(make-music name property1 value1 property2 value2 ...)

Make a music object.

name is the music type, given as symbol. The remaining arguments are paired: every property name (a symbol) is followed by the value of the property.

Properties may be given twice; later values override the former.

You may also pass a music object instead of one property-value pair. In this case, properties are taken from this object. Remaining property-values can override them. For example, here is how you might turn a NoteEvent into a ClusterNoteEvent:

   (make-music 'ClusterNoteEvent

Music transformation tools

Music objects are deeply nested structures. Often you cannot know the nesting in advance. For example, note events may be located at any depth in SequentialMusic, RelativeOctaveMusic, SimultaneousMusic, etc.

The tools described here allow for recursively processing music.

(music-map function music)

Create a new music object by applying function deep-first. That is, function is first applied to the bottom music objects, those that do not contain any other music object. These are replaced in their containing music expressions, and the function is applied again, until the top expression is reached.

For the sake of efficiency, music-map acts destructively on its music input. This means that in some cases, Copying music is required.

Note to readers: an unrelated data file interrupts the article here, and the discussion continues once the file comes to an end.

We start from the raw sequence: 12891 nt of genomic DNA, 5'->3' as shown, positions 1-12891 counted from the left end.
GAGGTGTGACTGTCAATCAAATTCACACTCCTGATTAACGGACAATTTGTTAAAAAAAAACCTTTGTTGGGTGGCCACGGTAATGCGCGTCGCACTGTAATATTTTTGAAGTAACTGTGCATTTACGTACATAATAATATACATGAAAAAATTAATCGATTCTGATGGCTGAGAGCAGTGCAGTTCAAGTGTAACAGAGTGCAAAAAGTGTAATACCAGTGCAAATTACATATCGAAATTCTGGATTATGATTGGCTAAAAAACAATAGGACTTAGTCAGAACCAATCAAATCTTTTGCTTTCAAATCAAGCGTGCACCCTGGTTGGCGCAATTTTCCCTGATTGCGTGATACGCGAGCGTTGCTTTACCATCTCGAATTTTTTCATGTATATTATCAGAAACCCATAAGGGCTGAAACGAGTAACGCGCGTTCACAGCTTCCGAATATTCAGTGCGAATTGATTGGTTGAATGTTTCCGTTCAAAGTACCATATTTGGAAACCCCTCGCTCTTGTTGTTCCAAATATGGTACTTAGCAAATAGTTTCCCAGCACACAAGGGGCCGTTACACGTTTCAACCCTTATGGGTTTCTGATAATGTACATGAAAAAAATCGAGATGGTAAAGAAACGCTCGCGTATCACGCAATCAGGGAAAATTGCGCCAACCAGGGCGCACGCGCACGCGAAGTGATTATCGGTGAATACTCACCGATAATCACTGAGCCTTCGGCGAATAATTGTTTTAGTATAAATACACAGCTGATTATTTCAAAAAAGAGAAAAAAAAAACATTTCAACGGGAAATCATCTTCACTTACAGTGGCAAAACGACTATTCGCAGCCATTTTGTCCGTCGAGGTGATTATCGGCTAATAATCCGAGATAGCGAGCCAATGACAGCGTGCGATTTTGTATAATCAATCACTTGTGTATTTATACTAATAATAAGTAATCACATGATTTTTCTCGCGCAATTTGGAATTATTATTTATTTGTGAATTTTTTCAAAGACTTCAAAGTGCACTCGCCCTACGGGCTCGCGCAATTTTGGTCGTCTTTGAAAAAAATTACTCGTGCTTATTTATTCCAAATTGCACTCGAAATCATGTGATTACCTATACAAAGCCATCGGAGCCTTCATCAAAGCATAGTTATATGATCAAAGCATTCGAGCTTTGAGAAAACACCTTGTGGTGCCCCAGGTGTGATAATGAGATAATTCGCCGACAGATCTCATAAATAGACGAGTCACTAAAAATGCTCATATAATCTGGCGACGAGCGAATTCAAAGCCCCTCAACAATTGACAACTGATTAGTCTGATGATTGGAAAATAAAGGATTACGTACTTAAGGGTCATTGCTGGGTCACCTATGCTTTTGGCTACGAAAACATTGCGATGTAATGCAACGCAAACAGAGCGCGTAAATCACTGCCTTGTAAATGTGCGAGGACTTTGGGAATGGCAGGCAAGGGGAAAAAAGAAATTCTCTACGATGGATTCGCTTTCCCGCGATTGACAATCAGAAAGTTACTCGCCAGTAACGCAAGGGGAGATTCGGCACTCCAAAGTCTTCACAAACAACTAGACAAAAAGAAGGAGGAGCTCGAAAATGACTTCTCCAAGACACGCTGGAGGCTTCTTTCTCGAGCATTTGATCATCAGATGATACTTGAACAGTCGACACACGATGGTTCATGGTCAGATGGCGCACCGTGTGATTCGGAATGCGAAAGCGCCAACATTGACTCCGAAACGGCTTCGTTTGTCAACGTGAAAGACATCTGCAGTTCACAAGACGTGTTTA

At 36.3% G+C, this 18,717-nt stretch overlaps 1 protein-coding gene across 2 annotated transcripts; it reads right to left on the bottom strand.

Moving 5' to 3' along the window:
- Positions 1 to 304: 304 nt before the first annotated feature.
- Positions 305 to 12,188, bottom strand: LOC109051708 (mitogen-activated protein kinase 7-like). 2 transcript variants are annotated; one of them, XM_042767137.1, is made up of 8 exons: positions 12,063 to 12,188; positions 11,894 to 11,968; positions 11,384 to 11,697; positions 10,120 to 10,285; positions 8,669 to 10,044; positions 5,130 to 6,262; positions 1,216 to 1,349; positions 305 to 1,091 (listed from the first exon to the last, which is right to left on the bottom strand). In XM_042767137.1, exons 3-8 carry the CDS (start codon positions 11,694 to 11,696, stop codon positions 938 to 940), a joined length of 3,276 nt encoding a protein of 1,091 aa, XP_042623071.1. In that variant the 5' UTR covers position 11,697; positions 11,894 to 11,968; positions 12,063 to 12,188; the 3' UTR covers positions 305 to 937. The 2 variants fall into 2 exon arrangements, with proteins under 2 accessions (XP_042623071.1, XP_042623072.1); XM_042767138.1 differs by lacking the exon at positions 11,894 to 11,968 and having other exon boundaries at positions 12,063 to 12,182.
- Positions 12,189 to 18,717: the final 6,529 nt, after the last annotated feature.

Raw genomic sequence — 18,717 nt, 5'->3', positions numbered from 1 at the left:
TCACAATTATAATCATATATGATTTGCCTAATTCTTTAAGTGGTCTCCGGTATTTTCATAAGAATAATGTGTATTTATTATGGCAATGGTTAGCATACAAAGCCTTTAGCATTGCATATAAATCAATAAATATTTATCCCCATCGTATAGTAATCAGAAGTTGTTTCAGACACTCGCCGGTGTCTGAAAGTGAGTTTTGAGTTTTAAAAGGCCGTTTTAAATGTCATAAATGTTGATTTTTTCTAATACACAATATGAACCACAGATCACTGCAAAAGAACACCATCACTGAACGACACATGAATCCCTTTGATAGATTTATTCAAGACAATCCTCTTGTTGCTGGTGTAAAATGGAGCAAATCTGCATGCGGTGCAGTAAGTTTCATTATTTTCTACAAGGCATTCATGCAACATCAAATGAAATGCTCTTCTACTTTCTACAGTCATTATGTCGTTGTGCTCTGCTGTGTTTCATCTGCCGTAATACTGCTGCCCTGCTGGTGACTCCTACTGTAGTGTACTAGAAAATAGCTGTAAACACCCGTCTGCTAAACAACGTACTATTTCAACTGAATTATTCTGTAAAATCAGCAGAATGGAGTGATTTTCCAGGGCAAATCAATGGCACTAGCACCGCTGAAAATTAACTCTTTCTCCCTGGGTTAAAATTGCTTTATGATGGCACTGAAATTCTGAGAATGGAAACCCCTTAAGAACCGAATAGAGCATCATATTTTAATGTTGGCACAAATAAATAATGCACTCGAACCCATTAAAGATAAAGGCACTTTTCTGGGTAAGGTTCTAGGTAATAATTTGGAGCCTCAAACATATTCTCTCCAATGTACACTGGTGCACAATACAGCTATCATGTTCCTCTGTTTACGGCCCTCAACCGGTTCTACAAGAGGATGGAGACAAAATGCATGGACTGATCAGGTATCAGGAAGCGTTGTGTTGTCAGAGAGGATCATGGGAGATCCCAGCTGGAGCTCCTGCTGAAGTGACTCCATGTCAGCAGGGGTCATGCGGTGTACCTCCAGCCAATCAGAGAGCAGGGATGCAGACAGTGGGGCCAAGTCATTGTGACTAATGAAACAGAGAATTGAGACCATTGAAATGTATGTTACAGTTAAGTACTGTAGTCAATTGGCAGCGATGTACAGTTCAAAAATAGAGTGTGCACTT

Here is an example making parts with all repeats changed to percent repeats. This is a matter of converting all types of repeats, characterized by the music class repeated-music, to PercentRepeatedMusic.

percentRepeats =
#(define-music-function (music) (ly:music?)
     (lambda (m)
       (if (music-is-of-type? m 'repeated-music)
           (make-music 'PercentRepeatedMusic

notes =
\relative {
  \clef bass
  \repeat unfold 2 <<
    { s4 <g a c ees> s <gis b d f> s <a c ees g> s <gis b d f> }
    { c, s g s c s g s }

{ \notes }
\percentRepeats \notes
(music-filter predicate music)

Remove all music expressions in music that do not satisfy predicate.

(for-some-music function music)

This is similar music-map, but the function is applied on the top music expression, then on its children, etc. Also, for-some-music does not return the result. The function should mutate its argument. This is useful for setting music properties, while music-map is of more use when constructing new music objects.

The music is recursed into only if function returns false. Thus, function can be thought of as “Should we stop?”, except that it is also meant to change the music.

A simple example is a function to add a certain articulation on all notes. This takes advantage of the stop condition to avoid adding articulations on all notes in a chord, which would lead to duplicate marks.

addStaccato =